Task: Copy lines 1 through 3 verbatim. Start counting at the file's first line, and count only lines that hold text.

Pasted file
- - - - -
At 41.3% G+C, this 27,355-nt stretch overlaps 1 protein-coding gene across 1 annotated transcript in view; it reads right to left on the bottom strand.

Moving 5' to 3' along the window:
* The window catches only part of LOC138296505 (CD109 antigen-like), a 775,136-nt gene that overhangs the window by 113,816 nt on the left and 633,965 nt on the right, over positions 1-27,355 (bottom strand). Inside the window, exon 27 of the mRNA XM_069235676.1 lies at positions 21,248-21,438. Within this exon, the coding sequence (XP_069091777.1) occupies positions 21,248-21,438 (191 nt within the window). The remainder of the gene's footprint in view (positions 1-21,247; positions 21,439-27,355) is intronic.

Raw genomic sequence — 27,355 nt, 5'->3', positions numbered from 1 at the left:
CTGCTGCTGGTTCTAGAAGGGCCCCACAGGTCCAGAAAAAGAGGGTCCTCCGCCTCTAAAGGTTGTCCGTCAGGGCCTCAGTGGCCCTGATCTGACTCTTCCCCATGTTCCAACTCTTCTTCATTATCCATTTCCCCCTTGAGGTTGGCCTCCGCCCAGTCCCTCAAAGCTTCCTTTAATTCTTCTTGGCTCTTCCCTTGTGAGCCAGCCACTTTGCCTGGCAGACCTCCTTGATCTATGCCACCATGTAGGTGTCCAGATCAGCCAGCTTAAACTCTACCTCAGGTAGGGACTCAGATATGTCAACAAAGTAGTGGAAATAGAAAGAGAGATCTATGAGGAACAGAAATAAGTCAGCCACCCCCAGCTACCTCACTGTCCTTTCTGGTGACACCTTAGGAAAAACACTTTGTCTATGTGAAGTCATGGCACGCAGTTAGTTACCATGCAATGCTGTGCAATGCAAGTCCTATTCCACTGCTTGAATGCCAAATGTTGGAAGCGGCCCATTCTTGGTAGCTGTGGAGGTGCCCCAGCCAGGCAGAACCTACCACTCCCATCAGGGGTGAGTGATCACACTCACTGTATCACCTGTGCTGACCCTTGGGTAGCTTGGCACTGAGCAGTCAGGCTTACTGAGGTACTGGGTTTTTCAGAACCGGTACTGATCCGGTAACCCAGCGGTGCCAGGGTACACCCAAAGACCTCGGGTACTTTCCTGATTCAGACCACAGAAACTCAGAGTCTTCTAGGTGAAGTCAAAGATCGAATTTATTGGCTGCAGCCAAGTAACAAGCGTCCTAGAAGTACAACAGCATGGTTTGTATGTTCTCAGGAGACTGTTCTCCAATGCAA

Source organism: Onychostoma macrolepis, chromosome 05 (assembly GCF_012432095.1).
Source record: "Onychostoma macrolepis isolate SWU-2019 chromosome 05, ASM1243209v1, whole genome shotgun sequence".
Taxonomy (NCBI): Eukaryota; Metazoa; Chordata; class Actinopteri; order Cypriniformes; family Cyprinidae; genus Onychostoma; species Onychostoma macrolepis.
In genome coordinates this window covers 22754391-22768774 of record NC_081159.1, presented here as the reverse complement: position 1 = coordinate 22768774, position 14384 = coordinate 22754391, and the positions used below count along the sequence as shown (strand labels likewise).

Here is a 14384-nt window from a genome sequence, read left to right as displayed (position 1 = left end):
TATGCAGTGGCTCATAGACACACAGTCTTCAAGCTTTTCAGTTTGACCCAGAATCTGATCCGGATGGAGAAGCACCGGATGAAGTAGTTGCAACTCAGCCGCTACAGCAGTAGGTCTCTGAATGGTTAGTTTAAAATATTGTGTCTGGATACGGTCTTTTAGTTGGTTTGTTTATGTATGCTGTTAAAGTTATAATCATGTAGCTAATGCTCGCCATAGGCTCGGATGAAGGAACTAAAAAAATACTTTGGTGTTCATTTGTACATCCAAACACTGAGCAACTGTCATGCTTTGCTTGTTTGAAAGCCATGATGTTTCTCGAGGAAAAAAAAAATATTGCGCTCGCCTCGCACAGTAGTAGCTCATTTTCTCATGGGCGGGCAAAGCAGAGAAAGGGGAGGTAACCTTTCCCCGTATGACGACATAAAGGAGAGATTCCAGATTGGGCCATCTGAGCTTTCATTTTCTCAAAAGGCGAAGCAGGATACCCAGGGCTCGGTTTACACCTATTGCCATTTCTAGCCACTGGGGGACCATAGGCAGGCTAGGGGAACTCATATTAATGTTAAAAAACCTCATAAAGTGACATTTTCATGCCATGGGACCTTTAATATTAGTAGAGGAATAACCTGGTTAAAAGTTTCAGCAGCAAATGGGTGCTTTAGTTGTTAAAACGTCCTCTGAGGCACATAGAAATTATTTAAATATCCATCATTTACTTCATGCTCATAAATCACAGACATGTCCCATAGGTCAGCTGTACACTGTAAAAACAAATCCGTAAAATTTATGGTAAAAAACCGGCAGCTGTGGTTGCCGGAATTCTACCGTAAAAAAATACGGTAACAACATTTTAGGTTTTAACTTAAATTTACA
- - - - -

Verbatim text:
At 41.3% G+C, this 27,355-nt stretch overlaps 1 protein-coding gene across 1 annotated transcript in view; it reads right to left on the bottom strand.

Moving 5' to 3' along the window:
* The window catches only part of LOC138296505 (CD109 antigen-like), a 775,136-nt gene that overhangs the window by 113,816 nt on the left and 633,965 nt on the right, over positions 1-27,355 (bottom strand). Inside the window, exon 27 of the mRNA XM_069235676.1 lies at positions 21,248-21,438. Within this exon, the coding sequence (XP_069091777.1) occupies positions 21,248-21,438 (191 nt within the window). The remainder of the gene's footprint in view (positions 1-21,247; positions 21,439-27,355) is intronic.